Your words describe exactly what I feel: my heart and my head put me in constant malaise right now...I am struggling a lot.
I feel guilty at the time I write that because I know my pain is nothing compare to the one of my child's first Mom or the one my child will live with all her life.

This weekend again friends told me I should stop worrying, reading and searching and should just enjoy my daughter who is perfectly fine and just love her. I want to but I also feel I should do more for her because sadly I understand love is not enough in this case.

Thanks so much for sharing you thoughts and feelings. Even if I don't comment often I read you a lot and you don't know how much you help me, so thank you.
mama d said…
There must be something in the adoption bloggy waters, because I'm struggling with a post on this same subject. Perhaps folks who blog are simply more willing to publicly discuss the obvious ... or perhaps it's obvious that bloggers are willing to publicly discuss. Either way, I'm finding that my own barricades are crumbling quickly ... even in the most paradoxical of personal times.
Mei-Ling said…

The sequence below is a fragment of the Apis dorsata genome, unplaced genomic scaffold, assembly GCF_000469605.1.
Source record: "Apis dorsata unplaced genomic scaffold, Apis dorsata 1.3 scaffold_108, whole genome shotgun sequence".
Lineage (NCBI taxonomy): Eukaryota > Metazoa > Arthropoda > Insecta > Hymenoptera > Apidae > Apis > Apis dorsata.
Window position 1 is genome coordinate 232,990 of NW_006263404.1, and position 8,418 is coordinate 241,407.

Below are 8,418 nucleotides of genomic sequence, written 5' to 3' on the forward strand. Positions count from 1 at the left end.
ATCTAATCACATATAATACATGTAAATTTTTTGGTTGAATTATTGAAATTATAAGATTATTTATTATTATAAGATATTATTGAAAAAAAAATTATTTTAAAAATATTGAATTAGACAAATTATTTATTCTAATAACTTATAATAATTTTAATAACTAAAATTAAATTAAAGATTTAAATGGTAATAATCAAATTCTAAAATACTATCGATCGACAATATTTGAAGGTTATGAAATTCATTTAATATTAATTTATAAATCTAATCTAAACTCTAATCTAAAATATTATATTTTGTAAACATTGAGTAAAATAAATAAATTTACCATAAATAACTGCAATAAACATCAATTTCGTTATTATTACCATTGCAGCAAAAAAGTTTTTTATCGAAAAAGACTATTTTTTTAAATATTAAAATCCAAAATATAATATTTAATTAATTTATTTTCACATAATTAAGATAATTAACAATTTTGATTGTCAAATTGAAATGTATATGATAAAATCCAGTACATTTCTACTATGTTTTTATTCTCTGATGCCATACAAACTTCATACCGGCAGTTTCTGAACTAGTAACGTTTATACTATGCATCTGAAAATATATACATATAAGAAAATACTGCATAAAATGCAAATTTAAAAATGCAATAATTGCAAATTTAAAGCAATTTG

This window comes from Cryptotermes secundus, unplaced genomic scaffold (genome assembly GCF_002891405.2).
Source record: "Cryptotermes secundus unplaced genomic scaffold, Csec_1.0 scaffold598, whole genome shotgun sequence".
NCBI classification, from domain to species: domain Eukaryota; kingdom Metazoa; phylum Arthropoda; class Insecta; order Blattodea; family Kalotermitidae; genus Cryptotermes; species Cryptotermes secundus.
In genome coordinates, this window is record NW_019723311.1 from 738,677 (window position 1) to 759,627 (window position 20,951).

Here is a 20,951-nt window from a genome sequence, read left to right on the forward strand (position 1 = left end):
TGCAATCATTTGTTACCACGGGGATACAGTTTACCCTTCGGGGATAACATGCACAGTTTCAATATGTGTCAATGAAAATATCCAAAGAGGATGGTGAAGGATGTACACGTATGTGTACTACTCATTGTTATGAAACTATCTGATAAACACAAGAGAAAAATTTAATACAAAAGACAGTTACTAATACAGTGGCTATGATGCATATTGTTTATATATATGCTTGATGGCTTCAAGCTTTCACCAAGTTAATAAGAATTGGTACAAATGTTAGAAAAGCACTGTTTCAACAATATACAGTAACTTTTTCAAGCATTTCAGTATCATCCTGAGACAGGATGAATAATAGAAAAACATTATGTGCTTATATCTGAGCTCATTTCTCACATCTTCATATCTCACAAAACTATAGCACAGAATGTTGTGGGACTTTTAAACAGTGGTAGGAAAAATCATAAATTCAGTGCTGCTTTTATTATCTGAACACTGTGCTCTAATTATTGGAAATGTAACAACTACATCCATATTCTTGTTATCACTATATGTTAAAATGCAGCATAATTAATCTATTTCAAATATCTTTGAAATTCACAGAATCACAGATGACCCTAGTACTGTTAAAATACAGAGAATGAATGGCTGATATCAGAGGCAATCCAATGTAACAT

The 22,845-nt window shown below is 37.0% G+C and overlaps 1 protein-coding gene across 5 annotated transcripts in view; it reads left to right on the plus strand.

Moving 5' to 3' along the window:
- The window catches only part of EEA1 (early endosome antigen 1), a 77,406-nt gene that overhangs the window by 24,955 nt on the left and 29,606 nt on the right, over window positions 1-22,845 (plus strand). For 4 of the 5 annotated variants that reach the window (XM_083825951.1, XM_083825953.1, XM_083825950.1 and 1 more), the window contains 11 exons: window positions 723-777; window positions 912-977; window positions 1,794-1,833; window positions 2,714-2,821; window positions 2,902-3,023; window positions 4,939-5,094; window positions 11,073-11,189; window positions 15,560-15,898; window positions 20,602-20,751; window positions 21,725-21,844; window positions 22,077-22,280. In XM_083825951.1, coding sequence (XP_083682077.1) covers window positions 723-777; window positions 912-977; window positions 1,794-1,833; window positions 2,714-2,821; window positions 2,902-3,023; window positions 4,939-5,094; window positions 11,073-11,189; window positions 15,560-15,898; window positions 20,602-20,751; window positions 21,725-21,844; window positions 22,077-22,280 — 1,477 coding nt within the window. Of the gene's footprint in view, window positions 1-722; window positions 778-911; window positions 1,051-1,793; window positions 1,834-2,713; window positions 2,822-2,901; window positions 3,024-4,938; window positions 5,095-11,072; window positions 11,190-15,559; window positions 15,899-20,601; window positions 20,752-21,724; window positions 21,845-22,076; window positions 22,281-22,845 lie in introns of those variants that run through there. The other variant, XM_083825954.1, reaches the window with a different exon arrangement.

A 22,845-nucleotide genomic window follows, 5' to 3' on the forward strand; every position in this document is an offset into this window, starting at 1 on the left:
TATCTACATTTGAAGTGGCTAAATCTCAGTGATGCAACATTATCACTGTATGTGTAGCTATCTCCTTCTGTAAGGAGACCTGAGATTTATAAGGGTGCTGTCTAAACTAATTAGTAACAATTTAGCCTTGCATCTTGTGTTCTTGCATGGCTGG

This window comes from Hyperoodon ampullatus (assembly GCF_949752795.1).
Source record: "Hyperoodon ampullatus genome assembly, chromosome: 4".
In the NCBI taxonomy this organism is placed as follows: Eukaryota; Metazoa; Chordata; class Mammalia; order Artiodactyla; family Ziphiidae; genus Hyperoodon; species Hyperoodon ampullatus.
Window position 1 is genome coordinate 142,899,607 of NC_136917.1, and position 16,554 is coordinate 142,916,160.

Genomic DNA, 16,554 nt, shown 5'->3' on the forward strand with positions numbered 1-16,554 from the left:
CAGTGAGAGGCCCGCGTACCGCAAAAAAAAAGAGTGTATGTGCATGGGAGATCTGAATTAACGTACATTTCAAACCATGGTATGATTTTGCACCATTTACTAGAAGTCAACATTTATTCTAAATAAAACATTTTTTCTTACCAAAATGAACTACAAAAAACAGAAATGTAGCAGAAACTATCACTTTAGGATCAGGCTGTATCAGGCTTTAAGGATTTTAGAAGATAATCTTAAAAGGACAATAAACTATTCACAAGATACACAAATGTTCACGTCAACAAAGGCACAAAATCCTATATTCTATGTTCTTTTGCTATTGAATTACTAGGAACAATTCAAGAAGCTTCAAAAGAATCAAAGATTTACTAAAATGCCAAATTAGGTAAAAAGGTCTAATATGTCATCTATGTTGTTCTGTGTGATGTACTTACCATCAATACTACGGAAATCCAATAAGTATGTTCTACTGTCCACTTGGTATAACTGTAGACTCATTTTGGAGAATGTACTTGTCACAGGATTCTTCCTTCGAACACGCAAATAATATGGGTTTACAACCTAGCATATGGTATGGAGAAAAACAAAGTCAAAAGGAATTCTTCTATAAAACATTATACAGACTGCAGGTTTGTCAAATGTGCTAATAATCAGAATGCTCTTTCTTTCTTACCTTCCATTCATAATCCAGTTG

I do not for one second doubt the joy I have brought into my mom's life.

I also do not doubt that for every time my mom and I have shared memories together, my other mother suffered from not being able to do those very same things.
Mei-Ling said…
The amount of discussion at Dawn's post has overwhelmed me.

I wrote a post based on it, now I'm currently trying to reassemble my brain. @_@
Margie said…
That discussion broke my brain, too, Mei-Ling. I'm anxious to read what you wrote.
Paragraphein said…
My brain is broken too. I'm done I think.

Some questions can't be answered. Not even sure they need to be. Do they? Guess it depends on each person....
Margie said…
I think you're right, Nic. But try as I may, my head keeps going to those questions, like your tongue goes to a bad tooth.

But it's easy for me to say. I'm on the GAIN side of adoption, there really is no loss in my experience, no matter how many APs try to say I've lost my fertility, or the experience of childbirth, or being my children's only parent. Those are all really unconnected to adoption.

No, I've gained, I have the kids, so it's easy for me to take a break. My heart simply goes out to you and all the mothers, fathers and adoptees who never get time off. That makes me incredibly sad.